The United States Holocaust Memorial Museum is America’s national institution for the documentation, study, and interpretation of Holocaust history. The Museum is the central repository in the United States for the study of the Holocaust and serves scholars, students, educators, genealogists, and the broader public by providing access to its collections, which include: photographs, artifacts, films, music, archival documentation, books, testimonies from Holocaust survivors, perpetrators, and eyewitnesses, and more. These collections, combined with scholarly programs, help sustain the fields of Holocaust and genocide studies and preserve the memory of this tragic history.
As part of the Museum’s effort to collect, preserve and disseminate information about the Holocaust and Nazi-era persecutions, the project aiming to digitize the Gestapo archives of the Moravian Provincial Archive in Brno, Czech Republic (Moravský zemský archiv v Brně – MZA) was launched. iGuana’s ScanFactory division in Prague was entrusted with digitizing the Gestapo archives for the United States Holocaust Memorial Museum. To date, nearly 700.000 pages of documents of the estimated 1.500.000 contained in the MZA Gestapo archives were successfully scanned & indexed by the iGuana team. iGuana continues to work in close collaboration with the Moravian Provincial Archive and the United States Holocaust Museum to digitize the remaining records.
Gestapo Brno: Archive Records & Digitization Process
The Gestapo Brno archives contain various types of records, including investigative and arrest files and administrative records. The investigative and arrest files concern mostly Czech individuals arrested on a variety of charges such as making anti-German or political remarks, listening to foreign radio broadcasts, sabotage, malingering, anti-social behavior, possession of arms, miscegenation, economic, religious, civil, administrative and other offenses. The records also contain documentation pertaining to Gestapo actions against Czech resistance groups and Jews, the disbandment of Czech organizations, the confiscation of properties and assets, and situation reports.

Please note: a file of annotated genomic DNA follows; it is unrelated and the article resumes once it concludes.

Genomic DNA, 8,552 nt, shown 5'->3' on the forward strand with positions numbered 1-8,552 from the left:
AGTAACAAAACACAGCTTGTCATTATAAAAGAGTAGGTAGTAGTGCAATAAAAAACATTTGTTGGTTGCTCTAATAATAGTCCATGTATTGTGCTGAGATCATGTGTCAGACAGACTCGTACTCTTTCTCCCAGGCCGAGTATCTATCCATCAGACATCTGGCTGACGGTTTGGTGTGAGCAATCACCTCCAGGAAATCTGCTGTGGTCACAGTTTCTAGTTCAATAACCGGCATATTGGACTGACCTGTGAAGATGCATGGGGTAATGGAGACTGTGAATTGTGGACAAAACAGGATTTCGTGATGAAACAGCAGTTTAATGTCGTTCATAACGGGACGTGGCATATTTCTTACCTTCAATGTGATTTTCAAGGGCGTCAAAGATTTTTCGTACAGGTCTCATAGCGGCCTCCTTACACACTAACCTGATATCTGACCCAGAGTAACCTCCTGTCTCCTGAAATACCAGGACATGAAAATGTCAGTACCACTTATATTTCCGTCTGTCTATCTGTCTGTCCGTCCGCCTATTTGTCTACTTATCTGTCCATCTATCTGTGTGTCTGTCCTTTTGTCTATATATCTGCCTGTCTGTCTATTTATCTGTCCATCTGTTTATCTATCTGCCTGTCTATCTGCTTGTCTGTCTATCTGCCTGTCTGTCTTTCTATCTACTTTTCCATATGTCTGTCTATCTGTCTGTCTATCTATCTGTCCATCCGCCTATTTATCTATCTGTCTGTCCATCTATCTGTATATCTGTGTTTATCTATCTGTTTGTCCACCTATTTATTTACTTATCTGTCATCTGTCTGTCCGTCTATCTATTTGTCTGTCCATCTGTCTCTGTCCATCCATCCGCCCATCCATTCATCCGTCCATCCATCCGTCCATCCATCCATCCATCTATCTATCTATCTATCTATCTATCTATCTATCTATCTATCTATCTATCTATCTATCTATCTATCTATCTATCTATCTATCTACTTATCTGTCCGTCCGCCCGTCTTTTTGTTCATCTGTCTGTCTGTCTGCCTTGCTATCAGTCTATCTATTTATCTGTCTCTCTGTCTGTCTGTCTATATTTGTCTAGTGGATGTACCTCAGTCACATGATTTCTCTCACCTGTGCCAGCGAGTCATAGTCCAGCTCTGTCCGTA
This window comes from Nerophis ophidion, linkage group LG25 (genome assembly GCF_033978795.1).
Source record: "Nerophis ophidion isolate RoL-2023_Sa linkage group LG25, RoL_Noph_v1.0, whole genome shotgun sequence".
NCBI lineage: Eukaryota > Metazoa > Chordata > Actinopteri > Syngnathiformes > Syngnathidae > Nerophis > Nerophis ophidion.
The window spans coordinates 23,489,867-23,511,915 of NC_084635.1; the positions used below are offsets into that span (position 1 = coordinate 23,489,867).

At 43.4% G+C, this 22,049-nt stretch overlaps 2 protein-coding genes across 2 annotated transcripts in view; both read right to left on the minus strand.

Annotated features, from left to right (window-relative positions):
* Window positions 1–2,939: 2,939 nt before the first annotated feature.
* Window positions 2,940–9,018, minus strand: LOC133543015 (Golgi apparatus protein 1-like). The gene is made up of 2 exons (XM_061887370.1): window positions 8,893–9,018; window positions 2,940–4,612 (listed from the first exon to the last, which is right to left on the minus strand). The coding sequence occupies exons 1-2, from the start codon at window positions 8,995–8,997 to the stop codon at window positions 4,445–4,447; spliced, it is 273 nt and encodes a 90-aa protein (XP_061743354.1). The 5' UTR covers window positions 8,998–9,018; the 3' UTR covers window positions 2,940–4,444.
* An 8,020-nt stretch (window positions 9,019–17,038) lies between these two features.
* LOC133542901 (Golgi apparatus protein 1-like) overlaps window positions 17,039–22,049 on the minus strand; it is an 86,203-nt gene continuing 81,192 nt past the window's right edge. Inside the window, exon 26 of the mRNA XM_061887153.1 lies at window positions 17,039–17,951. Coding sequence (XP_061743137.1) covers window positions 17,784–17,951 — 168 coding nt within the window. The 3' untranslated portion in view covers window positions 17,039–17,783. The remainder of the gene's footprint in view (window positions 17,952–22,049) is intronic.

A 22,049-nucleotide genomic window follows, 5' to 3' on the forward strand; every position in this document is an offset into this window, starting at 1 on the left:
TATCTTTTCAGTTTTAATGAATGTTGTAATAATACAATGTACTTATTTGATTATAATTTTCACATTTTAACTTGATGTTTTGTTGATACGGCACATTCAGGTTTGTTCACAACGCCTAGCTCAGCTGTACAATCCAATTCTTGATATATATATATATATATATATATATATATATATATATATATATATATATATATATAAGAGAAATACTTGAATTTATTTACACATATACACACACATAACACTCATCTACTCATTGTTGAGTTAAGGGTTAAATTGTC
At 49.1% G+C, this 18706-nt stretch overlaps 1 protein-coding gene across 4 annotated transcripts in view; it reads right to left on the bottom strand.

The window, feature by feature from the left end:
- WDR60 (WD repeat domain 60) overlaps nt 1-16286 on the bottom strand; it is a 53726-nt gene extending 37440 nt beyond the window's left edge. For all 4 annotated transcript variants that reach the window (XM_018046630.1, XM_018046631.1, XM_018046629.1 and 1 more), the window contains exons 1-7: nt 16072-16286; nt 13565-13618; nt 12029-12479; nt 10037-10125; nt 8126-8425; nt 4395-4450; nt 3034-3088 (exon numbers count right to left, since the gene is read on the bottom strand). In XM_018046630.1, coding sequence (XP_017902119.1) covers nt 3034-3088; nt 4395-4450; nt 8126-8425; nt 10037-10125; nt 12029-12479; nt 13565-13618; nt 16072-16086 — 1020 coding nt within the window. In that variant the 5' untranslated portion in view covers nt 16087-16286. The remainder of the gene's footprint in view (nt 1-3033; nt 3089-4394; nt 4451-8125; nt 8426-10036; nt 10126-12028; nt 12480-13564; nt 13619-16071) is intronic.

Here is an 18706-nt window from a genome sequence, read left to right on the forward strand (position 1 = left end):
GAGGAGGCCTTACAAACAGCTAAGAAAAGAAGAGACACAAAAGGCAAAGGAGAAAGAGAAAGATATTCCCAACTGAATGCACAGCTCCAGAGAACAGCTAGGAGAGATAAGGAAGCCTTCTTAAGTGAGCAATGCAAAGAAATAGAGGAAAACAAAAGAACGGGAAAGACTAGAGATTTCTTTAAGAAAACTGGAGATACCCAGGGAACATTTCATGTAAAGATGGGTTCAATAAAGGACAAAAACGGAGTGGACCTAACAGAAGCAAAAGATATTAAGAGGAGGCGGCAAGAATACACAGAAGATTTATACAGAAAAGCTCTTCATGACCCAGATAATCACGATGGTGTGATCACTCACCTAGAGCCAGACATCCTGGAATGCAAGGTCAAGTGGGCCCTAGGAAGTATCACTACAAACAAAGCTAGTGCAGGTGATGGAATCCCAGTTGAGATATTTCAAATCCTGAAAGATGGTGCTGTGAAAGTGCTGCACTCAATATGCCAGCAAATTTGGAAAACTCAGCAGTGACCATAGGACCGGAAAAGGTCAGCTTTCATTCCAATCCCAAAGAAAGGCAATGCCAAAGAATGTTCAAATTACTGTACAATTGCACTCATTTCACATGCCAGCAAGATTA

The Gestapo files & records scanned by iGuana come in a wide range of formats, including: oversized (e.g. maps), printed or handwritten, loose or stapled, bound or unbound, stitched together with a piece of string, crumpled, poorly legible, containing photographic material, etc. Many documents are extremely fragile and require utmost care in handling, both during preparation and scanning. Any staples, stitches or other binding material has to be carefully removed prior to scanning by the iGuana digitization specialists using specialized tools. It is imperative that the order of the documents in a file is preserved exactly after scanning, irrespective of whether an individual file contains only a few pages or hundreds of pages of material. After scanning, all documents must be returned to their original state i.e. stapled, stitched or otherwise bound together in exactly the same way, in exactly the same places and in exactly the same order. This requires precision work by highly trained specialists, each working on a dedicated set of documents at a time, utilizing special tools and scanning equipment, manually preparing and scanning the documents and file folders, and never sharing any part of their work with another member of the team.
All work for this project is performed exclusively on-site at the Moravian Provincial Archive with no document or file ever leaving the archive’s premises. iGuana installed specialized scanners at MZA to digitize these invaluable documents. Different scanners are used to digitize different types of documents, and certain documents are digitized separately due to their condition or non-standard size. All scanning is performed manually. Additionally, our staff must continuously clean and maintain the scanners in perfect condition to guarantee that no document is ever damaged during scanning and to ensure preservation-grade image quality. Due to the complexity of the work involved and to ensure best possible quality, iGuana specialists work in shifts of maximum 2 people at a time. Lastly, all scanned documents / digital images are manually indexed in accordance with strict museum and archive standards.
It is our hope that by assisting the United States Holocaust Memorial Museum and the Moravian Provincial Archive in digitizing these materials we can contribute to their mission of advancing, disseminating and preserving the knowledge and memory about the Holocaust for future generations.